The AAR consortium agreed with international oil major BP on Tuesday to end all legal disputes as the joint shareholders in TNK-BP smooth the way towards ceasing their ownership role in the company.
BP and AAR are both due to quit TNK-BP, Russia's third-largest oil producer, after being bought out by state-owned Rosneft for a total of $61 billion in the biggest deal in the country's corporate history.
BP made a payment of $325 million to AAR to end litigation still pending in a Stockholm arbitration court and ease the process of closing its transaction with Rosneft, Interfax reported Tuesday citing anonymous sources.
In a joint emailed statement the two principal owners of TNK-BP announced a "comprehensive agreement to settle all outstanding disputes between them, including the current arbitrations brought by each against the other."
"The parties have agreed to work constructively together with each other and with Rosneft to progress their respective disposals of their shareholdings in TNK-BP," the statement said.
While highly lucrative for both sides, the relationship between BP and AAR has been plagued by disputes since the establishment of TNK-BP in 2004. A nadir in the relationship between the partners was reached in early 2011 as AAR successfully turned to an arbitration court to block a $16 billion Arctic exploration deal BP had concluded with Rosneft.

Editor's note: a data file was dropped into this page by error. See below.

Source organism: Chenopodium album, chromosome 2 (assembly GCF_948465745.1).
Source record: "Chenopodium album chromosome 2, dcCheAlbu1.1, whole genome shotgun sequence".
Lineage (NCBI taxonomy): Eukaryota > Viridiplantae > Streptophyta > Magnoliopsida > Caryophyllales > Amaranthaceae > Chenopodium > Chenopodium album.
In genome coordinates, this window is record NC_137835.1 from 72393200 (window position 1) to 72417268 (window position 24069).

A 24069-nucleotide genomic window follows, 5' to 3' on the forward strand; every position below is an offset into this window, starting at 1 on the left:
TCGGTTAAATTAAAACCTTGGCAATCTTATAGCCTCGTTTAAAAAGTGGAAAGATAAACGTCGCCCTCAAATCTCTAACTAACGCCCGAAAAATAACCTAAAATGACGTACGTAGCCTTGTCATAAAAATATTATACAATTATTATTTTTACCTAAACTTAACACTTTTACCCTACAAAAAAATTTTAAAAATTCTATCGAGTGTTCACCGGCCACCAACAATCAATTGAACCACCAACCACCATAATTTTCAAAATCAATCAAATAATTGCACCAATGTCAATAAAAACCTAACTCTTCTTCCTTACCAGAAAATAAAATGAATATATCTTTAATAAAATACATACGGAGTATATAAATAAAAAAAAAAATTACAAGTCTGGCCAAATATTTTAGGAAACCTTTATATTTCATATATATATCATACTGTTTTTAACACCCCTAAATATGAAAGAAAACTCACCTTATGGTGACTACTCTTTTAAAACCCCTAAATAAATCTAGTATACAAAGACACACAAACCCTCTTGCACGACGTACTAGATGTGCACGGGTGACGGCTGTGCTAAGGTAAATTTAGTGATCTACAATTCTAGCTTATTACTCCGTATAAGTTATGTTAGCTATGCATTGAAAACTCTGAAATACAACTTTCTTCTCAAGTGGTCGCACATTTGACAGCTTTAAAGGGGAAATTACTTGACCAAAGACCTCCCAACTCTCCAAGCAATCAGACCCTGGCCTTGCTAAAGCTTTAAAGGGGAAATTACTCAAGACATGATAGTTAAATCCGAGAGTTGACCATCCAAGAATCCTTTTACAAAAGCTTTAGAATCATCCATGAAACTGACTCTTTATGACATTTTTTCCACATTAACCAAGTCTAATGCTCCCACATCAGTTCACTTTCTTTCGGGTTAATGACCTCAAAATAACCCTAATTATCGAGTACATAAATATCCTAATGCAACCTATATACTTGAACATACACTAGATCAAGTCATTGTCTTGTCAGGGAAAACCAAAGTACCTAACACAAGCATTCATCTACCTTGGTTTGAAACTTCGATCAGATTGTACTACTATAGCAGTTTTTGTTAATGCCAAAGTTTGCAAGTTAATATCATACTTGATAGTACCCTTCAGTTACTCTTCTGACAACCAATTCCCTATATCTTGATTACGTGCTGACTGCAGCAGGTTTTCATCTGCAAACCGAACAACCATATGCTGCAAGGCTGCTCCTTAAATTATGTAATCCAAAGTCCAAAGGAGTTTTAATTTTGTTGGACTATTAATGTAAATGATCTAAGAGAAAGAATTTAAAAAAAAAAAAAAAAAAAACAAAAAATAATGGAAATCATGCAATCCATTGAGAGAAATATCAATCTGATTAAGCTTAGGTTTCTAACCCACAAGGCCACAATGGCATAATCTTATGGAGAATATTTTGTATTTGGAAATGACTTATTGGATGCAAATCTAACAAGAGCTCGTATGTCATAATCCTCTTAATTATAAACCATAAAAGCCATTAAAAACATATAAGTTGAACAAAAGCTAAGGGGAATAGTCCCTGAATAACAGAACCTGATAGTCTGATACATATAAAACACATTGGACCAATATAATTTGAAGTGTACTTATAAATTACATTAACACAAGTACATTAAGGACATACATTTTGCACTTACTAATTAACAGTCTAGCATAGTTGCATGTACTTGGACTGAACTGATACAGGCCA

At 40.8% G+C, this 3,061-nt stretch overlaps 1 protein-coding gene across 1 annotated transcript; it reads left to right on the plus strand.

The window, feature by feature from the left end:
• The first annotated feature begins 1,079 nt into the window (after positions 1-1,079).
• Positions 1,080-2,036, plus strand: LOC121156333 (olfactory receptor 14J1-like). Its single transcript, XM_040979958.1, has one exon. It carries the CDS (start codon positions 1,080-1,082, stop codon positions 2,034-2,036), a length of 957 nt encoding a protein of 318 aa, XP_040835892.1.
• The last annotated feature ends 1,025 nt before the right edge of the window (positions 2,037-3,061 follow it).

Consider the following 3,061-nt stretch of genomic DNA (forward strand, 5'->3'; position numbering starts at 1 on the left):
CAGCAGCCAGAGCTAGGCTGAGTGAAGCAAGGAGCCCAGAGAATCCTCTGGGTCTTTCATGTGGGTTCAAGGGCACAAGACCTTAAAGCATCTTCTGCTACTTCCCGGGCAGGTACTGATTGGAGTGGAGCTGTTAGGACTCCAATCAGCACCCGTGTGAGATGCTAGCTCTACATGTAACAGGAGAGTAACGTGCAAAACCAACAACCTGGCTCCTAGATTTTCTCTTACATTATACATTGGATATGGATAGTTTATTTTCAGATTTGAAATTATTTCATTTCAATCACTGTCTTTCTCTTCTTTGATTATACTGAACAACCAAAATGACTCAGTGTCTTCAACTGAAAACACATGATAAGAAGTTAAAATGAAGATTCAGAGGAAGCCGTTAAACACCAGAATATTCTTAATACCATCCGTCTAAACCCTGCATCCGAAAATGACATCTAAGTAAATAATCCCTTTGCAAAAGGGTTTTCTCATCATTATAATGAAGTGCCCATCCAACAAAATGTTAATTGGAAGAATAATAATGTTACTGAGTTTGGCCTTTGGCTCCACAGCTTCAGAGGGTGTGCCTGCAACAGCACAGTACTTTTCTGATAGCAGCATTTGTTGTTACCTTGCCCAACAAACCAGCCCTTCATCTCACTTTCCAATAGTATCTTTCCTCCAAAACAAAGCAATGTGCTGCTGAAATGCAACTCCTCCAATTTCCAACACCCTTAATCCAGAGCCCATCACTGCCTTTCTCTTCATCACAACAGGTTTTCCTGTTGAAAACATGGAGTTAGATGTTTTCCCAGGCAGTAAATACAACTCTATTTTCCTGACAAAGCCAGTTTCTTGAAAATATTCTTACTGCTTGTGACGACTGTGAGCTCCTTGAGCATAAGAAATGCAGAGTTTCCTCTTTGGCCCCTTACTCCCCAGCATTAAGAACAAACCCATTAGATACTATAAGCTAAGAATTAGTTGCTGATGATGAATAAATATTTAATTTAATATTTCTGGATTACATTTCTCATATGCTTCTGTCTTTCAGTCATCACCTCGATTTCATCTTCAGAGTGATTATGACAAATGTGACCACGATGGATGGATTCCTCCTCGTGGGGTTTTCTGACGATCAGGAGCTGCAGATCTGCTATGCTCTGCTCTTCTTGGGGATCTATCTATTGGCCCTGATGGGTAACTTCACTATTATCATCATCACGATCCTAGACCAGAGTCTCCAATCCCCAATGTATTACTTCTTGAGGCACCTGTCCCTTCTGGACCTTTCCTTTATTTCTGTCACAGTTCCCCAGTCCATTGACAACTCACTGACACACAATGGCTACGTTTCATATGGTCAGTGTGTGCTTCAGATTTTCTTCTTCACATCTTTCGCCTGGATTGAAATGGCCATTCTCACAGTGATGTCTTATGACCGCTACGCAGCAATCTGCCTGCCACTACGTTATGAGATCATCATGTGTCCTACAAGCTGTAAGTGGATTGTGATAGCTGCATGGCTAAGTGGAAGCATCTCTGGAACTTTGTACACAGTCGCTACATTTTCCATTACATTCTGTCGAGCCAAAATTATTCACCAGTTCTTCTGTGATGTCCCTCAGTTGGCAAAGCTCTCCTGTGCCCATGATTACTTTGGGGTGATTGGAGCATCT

The agreement announced Tuesday also allows both BP and AAR to take part in energy projects outside TNK-BP.
“The agreement includes an immediate waiver of the new opportunities provision in the TNK-BP shareholder agreement, allowing each party to explore new opportunities and partnerships in Russia and the Ukraine, effective immediately,” said the statement.
Rosneft shares, which have surged this year under its new chief executive Igor Sechin, a Kremlin heavyweight, reacted positively to the news that the takeover of TNK-BP appeared to be progressing without any hitches.
The state oil giant's shares were down 0.61 percent Tuesday.